How do you market your startup? Even the best business idea matters little if you can’t effectively get it in front of your audience. That, in turn, requires a carefully constructed marketing plan.
In 2019, a marketing plan without a digital component is like pasta without sauce. Almost every audience imaginable uses digital means of communication, from Google to social media. If you want to get your message out, you need to account for that.
If you’re not a marketer, that task can be daunting. In the world of SEO and PPC, how are you supposed to still focus on your business? Fortunately, a few tips can streamline your marketing efforts and help your startup grow.
Never go into the vast world of digital without a plan. It helps you stay focused, build a great message, and keep your budget on track. Your digital marketing plan should include:
Congratulations! Even a plan with these components puts you ahead of many startups, who just start a social media account and hope for the best. It also helps you track your marketing efforts over time, and make improvements where needed.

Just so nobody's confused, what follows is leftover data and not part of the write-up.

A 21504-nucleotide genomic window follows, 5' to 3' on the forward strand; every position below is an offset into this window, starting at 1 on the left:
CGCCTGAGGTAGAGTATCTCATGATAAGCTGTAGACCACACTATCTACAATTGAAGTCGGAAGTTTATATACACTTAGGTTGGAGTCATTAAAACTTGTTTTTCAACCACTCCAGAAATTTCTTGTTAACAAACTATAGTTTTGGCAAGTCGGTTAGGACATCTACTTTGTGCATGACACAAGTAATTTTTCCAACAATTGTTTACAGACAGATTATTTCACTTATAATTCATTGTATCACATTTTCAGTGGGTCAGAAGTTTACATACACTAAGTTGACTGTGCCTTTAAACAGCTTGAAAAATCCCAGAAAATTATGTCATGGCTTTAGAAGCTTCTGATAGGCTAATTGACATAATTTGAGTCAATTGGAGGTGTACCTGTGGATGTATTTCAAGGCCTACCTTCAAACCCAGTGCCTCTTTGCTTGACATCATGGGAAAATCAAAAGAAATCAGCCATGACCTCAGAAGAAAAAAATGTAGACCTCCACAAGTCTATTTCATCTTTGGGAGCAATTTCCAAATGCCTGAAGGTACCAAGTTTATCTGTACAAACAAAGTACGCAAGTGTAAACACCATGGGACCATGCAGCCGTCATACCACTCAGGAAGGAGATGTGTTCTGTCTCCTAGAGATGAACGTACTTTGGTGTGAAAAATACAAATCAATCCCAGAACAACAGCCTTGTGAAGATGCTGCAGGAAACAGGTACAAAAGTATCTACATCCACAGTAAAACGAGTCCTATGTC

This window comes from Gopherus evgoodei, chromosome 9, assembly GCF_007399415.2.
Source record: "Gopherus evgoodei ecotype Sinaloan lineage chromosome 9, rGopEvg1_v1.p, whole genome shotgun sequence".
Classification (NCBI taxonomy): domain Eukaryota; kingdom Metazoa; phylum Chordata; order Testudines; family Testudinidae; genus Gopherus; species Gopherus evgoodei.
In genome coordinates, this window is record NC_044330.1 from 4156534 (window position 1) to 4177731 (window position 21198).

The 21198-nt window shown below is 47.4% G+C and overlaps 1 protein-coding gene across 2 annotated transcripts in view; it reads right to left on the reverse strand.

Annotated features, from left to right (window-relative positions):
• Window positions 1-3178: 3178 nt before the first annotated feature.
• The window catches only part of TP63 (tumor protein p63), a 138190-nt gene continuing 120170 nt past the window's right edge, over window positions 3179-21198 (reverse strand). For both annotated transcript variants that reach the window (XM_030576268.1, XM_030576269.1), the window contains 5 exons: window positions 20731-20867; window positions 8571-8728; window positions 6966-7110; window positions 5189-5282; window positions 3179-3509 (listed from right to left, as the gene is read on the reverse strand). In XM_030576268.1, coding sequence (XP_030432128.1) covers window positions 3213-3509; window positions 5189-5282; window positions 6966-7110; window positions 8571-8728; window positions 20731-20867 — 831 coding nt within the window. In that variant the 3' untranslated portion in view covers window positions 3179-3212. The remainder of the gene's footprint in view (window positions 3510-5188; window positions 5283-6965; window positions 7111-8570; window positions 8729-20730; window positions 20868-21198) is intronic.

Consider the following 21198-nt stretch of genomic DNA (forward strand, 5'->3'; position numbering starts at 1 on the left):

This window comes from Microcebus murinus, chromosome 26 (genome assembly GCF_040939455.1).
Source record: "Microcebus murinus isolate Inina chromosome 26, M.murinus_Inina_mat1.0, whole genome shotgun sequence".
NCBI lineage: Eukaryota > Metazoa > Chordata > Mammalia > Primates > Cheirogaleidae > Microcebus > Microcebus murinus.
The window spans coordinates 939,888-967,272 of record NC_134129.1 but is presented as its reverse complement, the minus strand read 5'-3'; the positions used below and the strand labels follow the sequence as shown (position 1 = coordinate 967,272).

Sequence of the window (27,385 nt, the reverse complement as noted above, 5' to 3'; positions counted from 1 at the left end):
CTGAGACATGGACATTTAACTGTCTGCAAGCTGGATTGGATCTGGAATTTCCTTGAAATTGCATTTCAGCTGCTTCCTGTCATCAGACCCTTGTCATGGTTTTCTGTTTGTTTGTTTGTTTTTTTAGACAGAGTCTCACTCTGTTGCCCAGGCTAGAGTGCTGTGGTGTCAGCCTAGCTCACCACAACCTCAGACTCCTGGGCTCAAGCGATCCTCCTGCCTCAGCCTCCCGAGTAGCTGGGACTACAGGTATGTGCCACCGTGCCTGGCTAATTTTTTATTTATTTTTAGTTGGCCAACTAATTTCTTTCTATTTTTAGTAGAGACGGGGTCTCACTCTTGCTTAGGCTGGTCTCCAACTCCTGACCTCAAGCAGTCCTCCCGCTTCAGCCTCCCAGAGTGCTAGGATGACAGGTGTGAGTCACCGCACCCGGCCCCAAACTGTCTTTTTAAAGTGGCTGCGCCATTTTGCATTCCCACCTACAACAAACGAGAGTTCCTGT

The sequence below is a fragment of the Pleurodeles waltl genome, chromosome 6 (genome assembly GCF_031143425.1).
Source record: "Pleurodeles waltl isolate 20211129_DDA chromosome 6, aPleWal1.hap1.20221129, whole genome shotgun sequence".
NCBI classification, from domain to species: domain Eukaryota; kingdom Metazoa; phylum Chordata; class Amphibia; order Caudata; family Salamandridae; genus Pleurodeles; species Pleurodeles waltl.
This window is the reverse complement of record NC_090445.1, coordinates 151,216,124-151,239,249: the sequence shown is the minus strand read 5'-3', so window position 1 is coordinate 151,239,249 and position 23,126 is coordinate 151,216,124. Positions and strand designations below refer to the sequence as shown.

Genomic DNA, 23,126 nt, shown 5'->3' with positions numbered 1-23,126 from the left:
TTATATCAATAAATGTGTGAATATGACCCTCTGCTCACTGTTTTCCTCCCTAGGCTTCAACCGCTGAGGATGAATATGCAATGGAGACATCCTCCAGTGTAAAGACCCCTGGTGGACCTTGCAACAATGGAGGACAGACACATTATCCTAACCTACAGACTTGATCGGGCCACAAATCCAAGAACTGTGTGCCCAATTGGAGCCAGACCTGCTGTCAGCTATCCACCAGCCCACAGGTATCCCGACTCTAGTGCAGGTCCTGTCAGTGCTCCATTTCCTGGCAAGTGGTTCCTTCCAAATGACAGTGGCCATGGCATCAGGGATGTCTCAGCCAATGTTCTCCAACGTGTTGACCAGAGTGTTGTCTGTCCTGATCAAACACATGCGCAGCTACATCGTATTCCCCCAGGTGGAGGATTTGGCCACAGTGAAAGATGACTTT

Too many businesses treat their website as a separate entity from their digital marketing efforts. In reality, it should be the center. It’s where your audience comes to learn more about your business, value proposition, and product or service. Existing customers long to share your content and grow your startups through word of mouth.
Your social media efforts will link to your website. So will your ads, your email marketing efforts, and every other digital (along with many non-digital) tactics. Search engine optimization (SEO), the biggest organic traffic driver to your website, starts and ends with your website. Every marketing decision you make, including all of the tips below, should be made with your website in mind.
In modern digital marketing, user experience (UX) is the ultimate goal. If your audience doesn’t like your online presence, you have a serious problem. SEO depends on users staying on your page for long. You can only get regular users and influencers to share and participate in your social media efforts if they actually enjoy your website and content.
Building digital user experience is complex. Start with asking a sampling of your potential customers what they think about your website and other efforts. Try to identify trends that just keep coming up. That might be anything from the content you publish to your website’s navigation.